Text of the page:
Archive for the ‘advocacy’ Category

#ArtsDeptNow

24th May 2016 by Maura McHugh

After the new Irish government was formed, and the cabinet appointments were announced, an astonishing decision came to light: a new hybrid department called the Department for Regional Development, Rural Affairs, Arts & the Gaeltacht which will be helmed by Heather Humphreys TD.

This caused consternation among arts organisations and creatives around the country and it galvanised into an online petition, organised by Joe O’Brien.

Give arts, culture and heritage the respect it deserves by creating an independent Department and setting a funding target of 0.6% of GDP (the EU average spend on arts/culture). Ireland has one of the lowest levels of public support in the EU.

It has already garnered over 13,000 signatures. You can sign it now, and share it, if you haven’t done so already.

It spawned a hashtag on Twitter called #ArtsDeptNow, which is one of the best ways to track the emerging conversation about the lack of funding and focus on the arts.

Academic Dr Emily Mark-FitzGerald has created a blog post, called Get in Formation: Irish Arts & Heritage Rising, that offers a comprehensive overview of the issue and keeps track of all of the articles being written about this matter online and in print.

The National Campaign for the Arts has also issued a Press Release calling on Minister Heather Humphreys to adopt a new all-party approach to national cultural policy.

Many prominent artists/writers/directors/actors are now calling for change, and using social media to alert Heather Humphreys and the cabinet to the fact that the Arts are not just a cultural photo op, but a vital resource that requires proper funding and recognition.

Hustings about Arts Policies

16th February 2016 by Maura McHugh

Ireland’s media is alight with General Election 2016 coverage, and there are hustings being organised up and down the country. Some have a focus on asking politicians direct questions about their parties’ arts policies. Keep an eye out for ones in your area.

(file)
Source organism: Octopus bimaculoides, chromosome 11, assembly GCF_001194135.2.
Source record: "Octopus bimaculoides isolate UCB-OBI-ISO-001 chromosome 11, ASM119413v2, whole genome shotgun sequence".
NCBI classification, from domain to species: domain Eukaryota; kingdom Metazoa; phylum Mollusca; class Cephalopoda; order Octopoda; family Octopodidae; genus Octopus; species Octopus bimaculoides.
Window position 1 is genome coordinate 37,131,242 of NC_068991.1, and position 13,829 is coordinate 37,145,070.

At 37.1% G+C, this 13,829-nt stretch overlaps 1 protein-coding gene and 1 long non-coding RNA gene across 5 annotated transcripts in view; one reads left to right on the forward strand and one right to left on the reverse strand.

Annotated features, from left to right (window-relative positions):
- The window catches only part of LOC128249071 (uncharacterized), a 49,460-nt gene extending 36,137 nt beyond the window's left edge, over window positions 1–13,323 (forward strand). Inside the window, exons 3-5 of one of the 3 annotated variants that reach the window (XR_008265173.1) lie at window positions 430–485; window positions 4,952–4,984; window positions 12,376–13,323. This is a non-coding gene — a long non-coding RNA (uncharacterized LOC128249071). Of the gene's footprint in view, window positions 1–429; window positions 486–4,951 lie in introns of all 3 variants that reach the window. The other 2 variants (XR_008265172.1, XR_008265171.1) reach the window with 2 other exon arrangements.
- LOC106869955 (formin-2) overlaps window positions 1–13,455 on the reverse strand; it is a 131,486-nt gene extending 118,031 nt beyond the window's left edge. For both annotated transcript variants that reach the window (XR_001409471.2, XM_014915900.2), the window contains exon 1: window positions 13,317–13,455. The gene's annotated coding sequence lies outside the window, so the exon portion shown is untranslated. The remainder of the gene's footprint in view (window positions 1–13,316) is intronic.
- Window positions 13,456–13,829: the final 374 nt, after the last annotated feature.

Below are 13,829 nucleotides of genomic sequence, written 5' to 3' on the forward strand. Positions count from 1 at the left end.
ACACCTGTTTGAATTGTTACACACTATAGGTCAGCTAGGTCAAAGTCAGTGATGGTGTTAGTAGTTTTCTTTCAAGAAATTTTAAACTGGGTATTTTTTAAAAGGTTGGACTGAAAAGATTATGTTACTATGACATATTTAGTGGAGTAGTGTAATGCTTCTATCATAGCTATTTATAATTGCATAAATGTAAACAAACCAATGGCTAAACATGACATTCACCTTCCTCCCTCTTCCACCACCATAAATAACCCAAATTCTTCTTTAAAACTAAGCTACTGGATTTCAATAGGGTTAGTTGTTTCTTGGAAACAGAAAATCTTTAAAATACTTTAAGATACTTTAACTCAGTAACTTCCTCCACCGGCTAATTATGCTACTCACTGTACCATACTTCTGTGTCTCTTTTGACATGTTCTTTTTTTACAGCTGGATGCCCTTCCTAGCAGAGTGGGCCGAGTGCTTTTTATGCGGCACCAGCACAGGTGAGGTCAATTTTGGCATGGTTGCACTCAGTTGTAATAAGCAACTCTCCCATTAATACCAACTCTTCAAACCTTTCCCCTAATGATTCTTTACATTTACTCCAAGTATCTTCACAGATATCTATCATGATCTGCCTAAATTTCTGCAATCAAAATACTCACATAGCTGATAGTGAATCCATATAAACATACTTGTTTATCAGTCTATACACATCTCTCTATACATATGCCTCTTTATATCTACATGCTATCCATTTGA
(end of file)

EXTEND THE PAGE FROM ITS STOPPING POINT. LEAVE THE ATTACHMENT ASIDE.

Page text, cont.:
Here’s a few to attend:

  • The Galway West Branch of the NCFA will host a Hustings event from 11am, on Wednesday, 17 February at The Mick Lally Theatre.
  • The Cork South-West branch of the NCFA has arranged a public meeting with Dáil Candidates from 6.30pm on Thursday 18 February at the Clonakilty Community Arts Centre.
  • The NCFA: Hit the Hustings will be held in the National Gallery of Ireland’s Lecture Hall, in Dublin from 12.30pm – 2pm on Friday 19 FebruaryRegister online here.

The National Campaign for the Arts has a useful page on its web site regarding Party Policies and Manifestos: General Election 2016.

And please take the time to vote on Friday, 26 February!

Women in the Irish Film Industry

11th February 2016 by Maura McHugh

The Department of Media & Communication Studies at Mary Immaculate College (MIC) Limerick is set to tackle the issue of gender inequality in the Irish film industry by hosting of a day-long colloquium entitled Women in the Irish Film Industry: Moving from the Margins to the Centre.

The event is being oranised by Dr Susan Liddy, Lecturer in Media & Communications, MIC, and will take place on Friday, 4 March.

It plans to provide a public forum in which to address the under-representation of women in the Irish film industry. Practitioners, representatives from funding bodies, broadcasters, professional guilds and voluntary organisations will debate strategies to create gender equality right across the industry and, according to Dr Rosemary Day, Head of Media & Communications, MIC, “will have the opportunity to map out a clear strategy to ensure gender equity within the Irish film industry going forward.”

There has been much public debate of late in relation to the under-representation of women working in Irish theatre which lead to the formation of the #WakingTheFeminists movement. However, according to Dr Liddy “This exclusion is not the exclusive preserve of the theatre. It is also mirrored in the Irish Film Industry, which is overwhelmingly male-dominated and lacking a strong female voice and vision. My own research suggests a mere 13 per cent of produced screenplays in the period 1993 to 2013 were written by Irish women.”